Derecho could develop and blow through Twin Cities, southern Minnesota on Monday

A long-lived line of powerful storms is expected to develop.
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Monday could be a very active severe weather day in the Twin Cities and parts of southern Minnesota as a potent line of storms is expected to develop. 

The Storm Prediction Center in Norman, Oklahoma has placed the Twin Cities and parts of southeast Minnesota and portions of Wisconsin in an enhanced risk for severe storms. All modes of severe weather are possible, including tornadoes, but the main threat will be damaging winds from a possible derecho

A derecho is a long-lived line of storms that produces severe wind gusts (in excess of 57 mph and sometimes exceeding 75-100 mph or more), and to qualify as a derecho the line of storms has to produce wind damage for a path of at least 250 miles. 

The Storm Prediction Center says the storms should erupt during the late afternoon and evening hours, adding:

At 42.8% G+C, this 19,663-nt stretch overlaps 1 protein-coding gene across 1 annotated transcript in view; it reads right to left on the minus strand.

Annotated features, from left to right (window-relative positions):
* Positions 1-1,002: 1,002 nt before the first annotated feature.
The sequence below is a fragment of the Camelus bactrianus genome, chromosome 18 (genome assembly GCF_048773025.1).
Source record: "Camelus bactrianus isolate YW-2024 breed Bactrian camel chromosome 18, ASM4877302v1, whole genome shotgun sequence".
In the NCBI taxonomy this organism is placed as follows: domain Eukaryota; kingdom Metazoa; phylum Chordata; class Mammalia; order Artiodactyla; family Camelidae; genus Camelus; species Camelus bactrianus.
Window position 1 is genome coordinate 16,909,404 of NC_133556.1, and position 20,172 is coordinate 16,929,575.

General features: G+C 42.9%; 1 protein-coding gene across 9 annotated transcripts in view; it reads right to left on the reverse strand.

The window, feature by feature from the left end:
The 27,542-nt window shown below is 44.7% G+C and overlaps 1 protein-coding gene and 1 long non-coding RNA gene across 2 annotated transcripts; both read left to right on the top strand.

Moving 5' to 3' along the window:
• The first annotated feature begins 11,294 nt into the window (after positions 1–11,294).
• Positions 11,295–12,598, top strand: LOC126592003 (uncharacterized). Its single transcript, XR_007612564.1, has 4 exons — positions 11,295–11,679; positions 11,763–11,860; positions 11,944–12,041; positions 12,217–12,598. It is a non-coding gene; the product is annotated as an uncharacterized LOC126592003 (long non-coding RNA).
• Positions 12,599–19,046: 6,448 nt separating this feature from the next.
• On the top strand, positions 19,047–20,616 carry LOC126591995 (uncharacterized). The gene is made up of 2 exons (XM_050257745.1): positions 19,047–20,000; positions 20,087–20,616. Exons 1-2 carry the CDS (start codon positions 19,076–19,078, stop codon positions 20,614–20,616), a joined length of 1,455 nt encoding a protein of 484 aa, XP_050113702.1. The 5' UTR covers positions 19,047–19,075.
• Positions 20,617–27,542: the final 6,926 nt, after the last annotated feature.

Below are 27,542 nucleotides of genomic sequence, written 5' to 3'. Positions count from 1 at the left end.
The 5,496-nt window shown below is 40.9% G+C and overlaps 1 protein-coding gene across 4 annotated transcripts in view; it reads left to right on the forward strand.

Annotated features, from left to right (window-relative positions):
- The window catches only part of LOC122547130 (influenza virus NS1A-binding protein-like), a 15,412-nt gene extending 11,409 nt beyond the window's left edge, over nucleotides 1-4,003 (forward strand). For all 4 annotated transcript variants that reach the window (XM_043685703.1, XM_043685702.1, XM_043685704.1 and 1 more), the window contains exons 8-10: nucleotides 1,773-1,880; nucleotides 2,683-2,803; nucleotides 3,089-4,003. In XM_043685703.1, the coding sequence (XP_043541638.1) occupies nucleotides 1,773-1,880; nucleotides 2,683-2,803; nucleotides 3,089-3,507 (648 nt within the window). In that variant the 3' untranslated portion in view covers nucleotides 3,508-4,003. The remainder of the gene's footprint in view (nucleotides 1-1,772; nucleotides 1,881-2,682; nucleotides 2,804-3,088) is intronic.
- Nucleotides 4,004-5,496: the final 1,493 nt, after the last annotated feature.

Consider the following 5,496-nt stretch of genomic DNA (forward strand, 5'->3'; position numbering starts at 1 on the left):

"Have upgraded to ENH risk for this possibility and a further upgrade may be necessary in later outlooks if this scenario appears likely. The linear/cluster mode should mitigate a greater tornado and hail risk. But given the degree of instability, brief tornadoes from embedded supercells or mesovorticies within the line are possible."

With the expected threat, the Storm Prediction Center has placed the core of the Twin Cities metro within the area where wind damage chances are highest. 

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Future radar simulations show storms firing in south-central Minnesota around 3 p.m. and then working their way east-northeast through the rest of the day. 

Here's a look at the HRRR future radar from 3 p.m. to midnight. This is a simulation of what could unfold, not what will happen. 


Here's a look at the NAM (North American Model) from 3 p.m. through midnight, showing a similar radar simulation. 


We'll be sure to update the storm chances as watches and warnings are expected later in the day. 

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